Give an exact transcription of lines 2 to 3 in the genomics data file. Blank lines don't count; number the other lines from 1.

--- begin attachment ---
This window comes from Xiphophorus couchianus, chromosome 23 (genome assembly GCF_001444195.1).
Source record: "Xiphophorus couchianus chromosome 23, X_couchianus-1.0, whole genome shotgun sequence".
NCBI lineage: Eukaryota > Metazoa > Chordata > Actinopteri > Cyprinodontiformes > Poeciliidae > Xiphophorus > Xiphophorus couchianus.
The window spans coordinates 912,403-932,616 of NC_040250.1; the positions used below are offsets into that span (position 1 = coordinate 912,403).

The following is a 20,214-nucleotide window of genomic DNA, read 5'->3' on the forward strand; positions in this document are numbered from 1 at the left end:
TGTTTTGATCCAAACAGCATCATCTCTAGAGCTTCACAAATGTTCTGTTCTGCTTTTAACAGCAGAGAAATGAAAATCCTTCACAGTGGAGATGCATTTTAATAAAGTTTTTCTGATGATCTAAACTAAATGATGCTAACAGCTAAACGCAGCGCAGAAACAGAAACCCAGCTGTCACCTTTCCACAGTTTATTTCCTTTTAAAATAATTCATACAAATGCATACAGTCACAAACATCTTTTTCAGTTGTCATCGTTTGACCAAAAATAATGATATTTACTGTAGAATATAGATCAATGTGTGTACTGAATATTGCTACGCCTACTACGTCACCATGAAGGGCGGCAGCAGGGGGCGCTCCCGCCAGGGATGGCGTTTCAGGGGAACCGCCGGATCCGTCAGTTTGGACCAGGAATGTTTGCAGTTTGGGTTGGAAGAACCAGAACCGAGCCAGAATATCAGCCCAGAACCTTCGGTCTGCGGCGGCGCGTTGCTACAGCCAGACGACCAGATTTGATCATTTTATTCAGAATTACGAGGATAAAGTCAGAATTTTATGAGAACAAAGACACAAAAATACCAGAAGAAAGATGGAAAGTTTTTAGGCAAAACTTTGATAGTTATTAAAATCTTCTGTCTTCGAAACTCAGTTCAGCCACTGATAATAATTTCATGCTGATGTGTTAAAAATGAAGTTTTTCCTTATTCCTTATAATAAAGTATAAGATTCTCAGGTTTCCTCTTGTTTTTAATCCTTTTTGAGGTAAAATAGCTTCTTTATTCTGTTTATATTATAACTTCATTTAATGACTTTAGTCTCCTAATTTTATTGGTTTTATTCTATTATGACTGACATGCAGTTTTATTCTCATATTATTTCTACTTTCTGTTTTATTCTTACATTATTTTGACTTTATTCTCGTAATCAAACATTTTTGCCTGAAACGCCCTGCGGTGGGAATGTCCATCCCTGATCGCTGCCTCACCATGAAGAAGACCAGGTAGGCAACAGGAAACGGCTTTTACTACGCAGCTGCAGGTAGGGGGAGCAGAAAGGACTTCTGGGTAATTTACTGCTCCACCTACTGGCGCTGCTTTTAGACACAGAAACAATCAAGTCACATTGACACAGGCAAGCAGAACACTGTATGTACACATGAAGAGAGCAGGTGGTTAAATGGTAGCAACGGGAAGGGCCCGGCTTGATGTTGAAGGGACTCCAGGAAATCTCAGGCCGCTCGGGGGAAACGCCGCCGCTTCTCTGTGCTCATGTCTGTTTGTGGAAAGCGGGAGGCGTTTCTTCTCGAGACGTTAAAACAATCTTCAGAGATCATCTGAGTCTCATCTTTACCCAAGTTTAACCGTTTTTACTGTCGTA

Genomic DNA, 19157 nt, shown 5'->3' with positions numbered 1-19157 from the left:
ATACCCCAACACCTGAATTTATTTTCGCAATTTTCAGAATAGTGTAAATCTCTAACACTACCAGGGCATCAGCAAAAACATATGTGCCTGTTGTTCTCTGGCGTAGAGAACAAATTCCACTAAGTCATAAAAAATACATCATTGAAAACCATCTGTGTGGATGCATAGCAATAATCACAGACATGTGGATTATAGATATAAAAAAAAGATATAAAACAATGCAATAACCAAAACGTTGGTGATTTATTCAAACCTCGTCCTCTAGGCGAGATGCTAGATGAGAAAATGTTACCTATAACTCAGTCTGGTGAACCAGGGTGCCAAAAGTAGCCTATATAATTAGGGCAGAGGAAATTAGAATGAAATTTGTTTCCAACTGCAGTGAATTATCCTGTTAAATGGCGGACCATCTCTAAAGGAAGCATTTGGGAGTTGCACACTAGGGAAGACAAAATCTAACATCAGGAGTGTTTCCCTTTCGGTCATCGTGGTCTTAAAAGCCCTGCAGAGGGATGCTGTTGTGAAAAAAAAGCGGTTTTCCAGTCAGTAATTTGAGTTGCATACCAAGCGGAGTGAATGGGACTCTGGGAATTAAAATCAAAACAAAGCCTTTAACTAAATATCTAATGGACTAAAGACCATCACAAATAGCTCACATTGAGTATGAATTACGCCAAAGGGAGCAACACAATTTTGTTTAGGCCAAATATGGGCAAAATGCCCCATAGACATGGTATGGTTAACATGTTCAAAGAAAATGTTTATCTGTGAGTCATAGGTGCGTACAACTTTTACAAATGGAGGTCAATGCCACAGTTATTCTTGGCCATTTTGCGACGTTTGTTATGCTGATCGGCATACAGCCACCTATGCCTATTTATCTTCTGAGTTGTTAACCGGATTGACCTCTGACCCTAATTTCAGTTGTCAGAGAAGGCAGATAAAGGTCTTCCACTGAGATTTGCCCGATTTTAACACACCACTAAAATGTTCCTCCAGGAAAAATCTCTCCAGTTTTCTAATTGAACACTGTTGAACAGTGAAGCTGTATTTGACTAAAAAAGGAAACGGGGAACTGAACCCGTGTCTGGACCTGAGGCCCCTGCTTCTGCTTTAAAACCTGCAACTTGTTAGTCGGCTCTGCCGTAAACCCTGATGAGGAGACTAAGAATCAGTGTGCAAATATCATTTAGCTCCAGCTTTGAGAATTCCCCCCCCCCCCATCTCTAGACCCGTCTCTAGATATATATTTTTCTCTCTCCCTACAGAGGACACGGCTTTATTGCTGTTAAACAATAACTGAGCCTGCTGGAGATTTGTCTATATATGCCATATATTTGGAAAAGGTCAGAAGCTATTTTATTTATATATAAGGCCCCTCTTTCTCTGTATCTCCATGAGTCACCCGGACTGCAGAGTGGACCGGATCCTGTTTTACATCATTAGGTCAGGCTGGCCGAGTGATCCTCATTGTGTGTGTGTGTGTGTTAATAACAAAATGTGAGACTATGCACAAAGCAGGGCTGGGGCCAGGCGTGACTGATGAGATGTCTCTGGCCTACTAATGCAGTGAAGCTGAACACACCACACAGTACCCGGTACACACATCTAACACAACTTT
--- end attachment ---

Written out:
Source record: "Xiphophorus couchianus chromosome 23, X_couchianus-1.0, whole genome shotgun sequence".
NCBI lineage: Eukaryota > Metazoa > Chordata > Actinopteri > Cyprinodontiformes > Poeciliidae > Xiphophorus > Xiphophorus couchianus.